Say what you will about Mel Gibson’s personal failings (and a lot could be said), but there’s a reason he’s still a movie star. He has an innate sense of when to put it all out there, when to hold back and how to use his body and voice to make us forget who we’re watching. This same power is the driving force of Jodie Foster’s The Beaver.
A darkly comic indie drama, Foster’s film sets Gibson free. A good thing, too, because without the movie’s quirky premise, it would just be another navel-gazing indie flick. Those movies have their fine points, but they belong to a strain of cinema that’s content to just sit at home and stare out the window. The Beaver could have been the same—in fact, its opening shot of Gibson dozing in his pool feels like it was lifted straight from Greenberg—but it takes all that internal struggle and externalizes it. The result is a movie that feels surprising and dynamic, even as it hits all the expected plot points.
Gibson plays Walter Black, a family man and the CEO of his deceased father’s floundering toy company. For two years, he’s been hopelessly depressed. No matter what he tries to cure himself with—whether it's therapy, medication or flogging himself with a leather belt in the mornings—the only thing that makes him feel better is sleep. And Walter does lots and lots of sleeping.
All that changes when he finds the Beaver resting atop a pile of garbage in a liquor store’s dumpster. Straddling a thin line between cute and creepy, the puppet is just what Walter needs, and soon he’s wearing it on his hand 24-7, talking through it in a rough, cockney accent that at first frightens and then charms his wife, Meredith (Jodie Foster), and their youngest son, Henry (Riley Thomas Stewart). The only person he’s not fooling is Porter (Anton Yelchin), his teenage son who makes good money writing papers for his classmates and is falling in love with his class’ valedictorian, Norah (Jennifer Lawrence).
But if the movie were just about a depressed man finding happiness again, there wouldn’t be much to it. Thankfully, screenwriter Kyle Killen and director Foster are willing to go in a darker direction, showing us that, while the Beaver may have had a good effect on Walter initially, his brand of wipe-the-slate-clean self-help is more destructive than anything else. The Beaver, in spite of its chipper voice and toothy grin, becomes a menace to Walter and the rest of his family.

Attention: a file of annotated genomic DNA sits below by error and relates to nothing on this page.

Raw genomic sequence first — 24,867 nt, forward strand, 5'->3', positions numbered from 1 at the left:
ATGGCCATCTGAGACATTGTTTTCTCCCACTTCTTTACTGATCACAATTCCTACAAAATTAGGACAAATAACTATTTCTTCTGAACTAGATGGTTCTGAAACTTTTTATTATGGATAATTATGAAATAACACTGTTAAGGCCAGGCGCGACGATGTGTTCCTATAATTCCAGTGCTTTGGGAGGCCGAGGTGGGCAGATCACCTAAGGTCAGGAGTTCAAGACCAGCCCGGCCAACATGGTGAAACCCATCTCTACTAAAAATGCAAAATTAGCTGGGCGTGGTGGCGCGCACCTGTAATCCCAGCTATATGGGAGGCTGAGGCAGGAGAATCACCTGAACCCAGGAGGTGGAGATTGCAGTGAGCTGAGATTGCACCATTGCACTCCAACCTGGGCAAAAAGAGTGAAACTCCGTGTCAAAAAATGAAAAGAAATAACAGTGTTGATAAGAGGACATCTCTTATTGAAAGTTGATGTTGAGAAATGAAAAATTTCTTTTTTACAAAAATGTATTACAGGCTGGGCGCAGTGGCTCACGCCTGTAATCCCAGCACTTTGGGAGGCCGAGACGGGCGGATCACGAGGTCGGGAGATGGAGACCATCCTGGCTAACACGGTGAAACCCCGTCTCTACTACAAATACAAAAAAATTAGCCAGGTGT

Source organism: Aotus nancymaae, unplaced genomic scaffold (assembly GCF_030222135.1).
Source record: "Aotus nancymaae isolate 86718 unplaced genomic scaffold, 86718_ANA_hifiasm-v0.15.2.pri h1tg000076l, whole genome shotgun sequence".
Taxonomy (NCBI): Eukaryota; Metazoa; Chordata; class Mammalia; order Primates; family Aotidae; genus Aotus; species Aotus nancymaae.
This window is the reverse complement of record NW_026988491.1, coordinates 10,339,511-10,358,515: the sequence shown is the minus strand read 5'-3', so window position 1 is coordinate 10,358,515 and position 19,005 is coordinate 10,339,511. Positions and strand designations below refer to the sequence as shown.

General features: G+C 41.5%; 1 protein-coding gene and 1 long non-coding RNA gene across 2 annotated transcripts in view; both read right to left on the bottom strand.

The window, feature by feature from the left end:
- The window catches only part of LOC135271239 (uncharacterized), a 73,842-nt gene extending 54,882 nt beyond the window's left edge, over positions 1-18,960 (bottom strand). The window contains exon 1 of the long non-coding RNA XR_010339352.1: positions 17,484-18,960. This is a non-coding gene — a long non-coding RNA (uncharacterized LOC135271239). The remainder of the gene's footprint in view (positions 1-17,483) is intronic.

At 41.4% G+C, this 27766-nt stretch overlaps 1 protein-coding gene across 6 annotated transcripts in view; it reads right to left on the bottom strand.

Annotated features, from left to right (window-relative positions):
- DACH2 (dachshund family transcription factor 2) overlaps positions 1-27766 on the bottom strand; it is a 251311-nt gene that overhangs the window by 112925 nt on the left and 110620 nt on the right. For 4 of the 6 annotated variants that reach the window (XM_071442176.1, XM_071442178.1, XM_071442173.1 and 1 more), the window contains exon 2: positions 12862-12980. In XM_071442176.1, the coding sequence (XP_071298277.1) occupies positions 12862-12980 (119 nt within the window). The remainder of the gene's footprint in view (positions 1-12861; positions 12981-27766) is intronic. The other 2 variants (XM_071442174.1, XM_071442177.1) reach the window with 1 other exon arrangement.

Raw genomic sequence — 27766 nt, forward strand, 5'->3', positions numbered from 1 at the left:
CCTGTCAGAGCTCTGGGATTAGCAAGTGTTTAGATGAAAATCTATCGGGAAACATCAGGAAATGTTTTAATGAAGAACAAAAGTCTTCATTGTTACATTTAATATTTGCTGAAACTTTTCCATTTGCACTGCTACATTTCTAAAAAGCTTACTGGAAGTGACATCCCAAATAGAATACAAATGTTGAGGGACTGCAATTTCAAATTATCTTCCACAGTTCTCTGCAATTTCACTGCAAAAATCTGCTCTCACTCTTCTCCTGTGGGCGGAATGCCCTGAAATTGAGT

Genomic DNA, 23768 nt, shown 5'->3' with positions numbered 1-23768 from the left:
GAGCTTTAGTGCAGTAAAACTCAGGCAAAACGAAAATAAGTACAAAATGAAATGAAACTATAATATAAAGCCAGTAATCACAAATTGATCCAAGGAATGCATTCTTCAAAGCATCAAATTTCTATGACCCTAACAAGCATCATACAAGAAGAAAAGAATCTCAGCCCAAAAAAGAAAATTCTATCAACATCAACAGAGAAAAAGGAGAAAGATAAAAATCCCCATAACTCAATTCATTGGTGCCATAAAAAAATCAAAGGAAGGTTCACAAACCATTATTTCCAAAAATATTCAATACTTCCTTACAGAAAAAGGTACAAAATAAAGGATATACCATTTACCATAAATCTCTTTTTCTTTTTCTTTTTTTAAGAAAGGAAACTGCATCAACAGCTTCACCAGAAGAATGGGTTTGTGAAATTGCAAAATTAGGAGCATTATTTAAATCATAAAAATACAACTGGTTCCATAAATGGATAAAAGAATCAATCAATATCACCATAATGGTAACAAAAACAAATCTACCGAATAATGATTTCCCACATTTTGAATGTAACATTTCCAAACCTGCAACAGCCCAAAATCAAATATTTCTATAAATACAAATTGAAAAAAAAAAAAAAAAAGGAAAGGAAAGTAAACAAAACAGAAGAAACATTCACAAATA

The Beaver also toys with a theme about strained relationships between fathers and sons, and the difficulty of being "Dad" when your only example didn’t do a very good job. Thankfully, though, the filmmakers don’t put all their cards on the table. The relationship between Walter and his father is largely unexplained, but we can only assume it’s the primary cause behind his two-year ordeal.
Where the movie stumbles is in those moments when the camera leaves Gibson for the ancillary romance plot starring Yelchin and Lawrence. While it adds to The Beaver’s overall themes, it’s too by-the-numbers to be anything more than diverting. Yelchin has talent, that much is obvious, but his character spends so much time reacting to Gibson he’s doesn’t have any time left to build a character who is interesting in his own right. And as for Lawrence, Norah feels like a thankless role, especially coming off her success in Winter’s Bone. It’s a part that could’ve been played by any talented starlet.
It’s true, The Beaver’s love-cures-all message is trite and the plot is overly familiar in places, but as a whole, it works incredibly well. Thoughtful, humorous and well-acted by Gibson, it may not go down in history as anything special, but it has a lot going for it.
Andrew Welch has written for RELEVANT and Books & Culture, and is beginning a master's in film criticism this fall.